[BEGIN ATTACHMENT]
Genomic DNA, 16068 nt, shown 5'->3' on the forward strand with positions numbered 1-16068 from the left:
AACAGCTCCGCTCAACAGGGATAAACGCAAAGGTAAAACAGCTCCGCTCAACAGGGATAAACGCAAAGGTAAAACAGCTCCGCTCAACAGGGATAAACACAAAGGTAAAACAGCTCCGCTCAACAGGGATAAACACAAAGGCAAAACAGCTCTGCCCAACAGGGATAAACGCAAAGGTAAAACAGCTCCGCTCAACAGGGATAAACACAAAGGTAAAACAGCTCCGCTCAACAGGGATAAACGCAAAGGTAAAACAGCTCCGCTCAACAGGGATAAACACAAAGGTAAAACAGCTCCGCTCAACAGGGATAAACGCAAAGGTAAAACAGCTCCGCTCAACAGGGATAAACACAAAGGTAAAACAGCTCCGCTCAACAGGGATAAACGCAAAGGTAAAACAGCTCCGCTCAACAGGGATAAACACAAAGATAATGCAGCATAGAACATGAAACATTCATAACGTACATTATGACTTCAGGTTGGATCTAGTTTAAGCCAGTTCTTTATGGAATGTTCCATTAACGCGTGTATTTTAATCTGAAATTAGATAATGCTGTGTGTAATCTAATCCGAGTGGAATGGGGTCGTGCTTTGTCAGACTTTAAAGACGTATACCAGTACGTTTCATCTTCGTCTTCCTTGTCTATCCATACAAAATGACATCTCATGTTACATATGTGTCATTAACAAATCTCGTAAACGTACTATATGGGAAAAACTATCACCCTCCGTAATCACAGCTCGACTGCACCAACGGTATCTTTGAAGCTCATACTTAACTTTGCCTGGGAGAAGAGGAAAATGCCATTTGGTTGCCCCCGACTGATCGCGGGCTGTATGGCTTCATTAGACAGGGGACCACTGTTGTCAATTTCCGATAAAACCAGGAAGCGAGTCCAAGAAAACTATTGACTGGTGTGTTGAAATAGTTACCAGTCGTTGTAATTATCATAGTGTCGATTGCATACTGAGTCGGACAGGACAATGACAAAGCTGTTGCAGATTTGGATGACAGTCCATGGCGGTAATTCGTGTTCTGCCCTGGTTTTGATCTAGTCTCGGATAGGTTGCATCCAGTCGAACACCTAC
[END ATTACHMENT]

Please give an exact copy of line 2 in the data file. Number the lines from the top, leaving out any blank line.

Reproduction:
AACAGCTCCGCTCAACAGGGATAAACGCAAAGGTAAAACAGCTCCGCTCAACAGGGATAAACGCAAAGGTAAAACAGCTCCGCTCAACAGGGATAAACACAAAGGTAAAACAGCTCCGCTCAACAGGGATAAACACAAAGGCAAAACAGCTCTGCCCAACAGGGATAAACGCAAAGGTAAAACAGCTCCGCTCAACAGGGATAAACACAAAGGTAAAACAGCTCCGCTCAACAGGGATAAACGCAAAGGTAAAACAGCTCCGCTCAACAGGGATAAACACAAAGGTAAAACAGCTCCGCTCAACAGGGATAAACGCAAAGGTAAAACAGCTCCGCTCAACAGGGATAAACACAAAGGTAAAACAGCTCCGCTCAACAGGGATAAACGCAAAGGTAAAACAGCTCCGCTCAACAGGGATAAACACAAAGATAATGCAGCATAGAACATGAAACATTCATAACGTACATTATGACTTCAGGTTGGATCTAGTTTAAGCCAGTTCTTTATGGAATGTTCCATTAACGCGTGTATTTTAATCTGAAATTAGATAATGCTGTGTGTAATCTAATCCGAGTGGAATGGGGTCGTGCTTTGTCAGACTTTAAAGACGTATACCAGTACGTTTCATCTTCGTCTTCCTTGTCTATCCATACAAAATGACATCTCATGTTACATATGTGTCATTAACAAATCTCGTAAACGTACTATATGGGAAAAACTATCACCCTCCGTAATCACAGCTCGACTGCACCAACGGTATCTTTGAAGCTCATACTTAACTTTGCCTGGGAGAAGAGGAAAATGCCATTTGGTTGCCCCCGACTGATCGCGGGCTGTATGGCTTCATTAGACAGGGGACCACTGTTGTCAATTTCCGATAAAACCAGGAAGCGAGTCCAAGAAAACTATTGACTGGTGTGTTGAAATAGTTACCAGTCGTTGTAATTATCATAGTGTCGATTGCATACTGAGTCGGACAGGACAATGACAAAGCTGTTGCAGATTTGGATGACAGTCCATGGCGGTAATTCGTGTTCTGCCCTGGTTTTGATCTAGTCTCGGATAGGTTGCATCCAGTCGAACACCTAC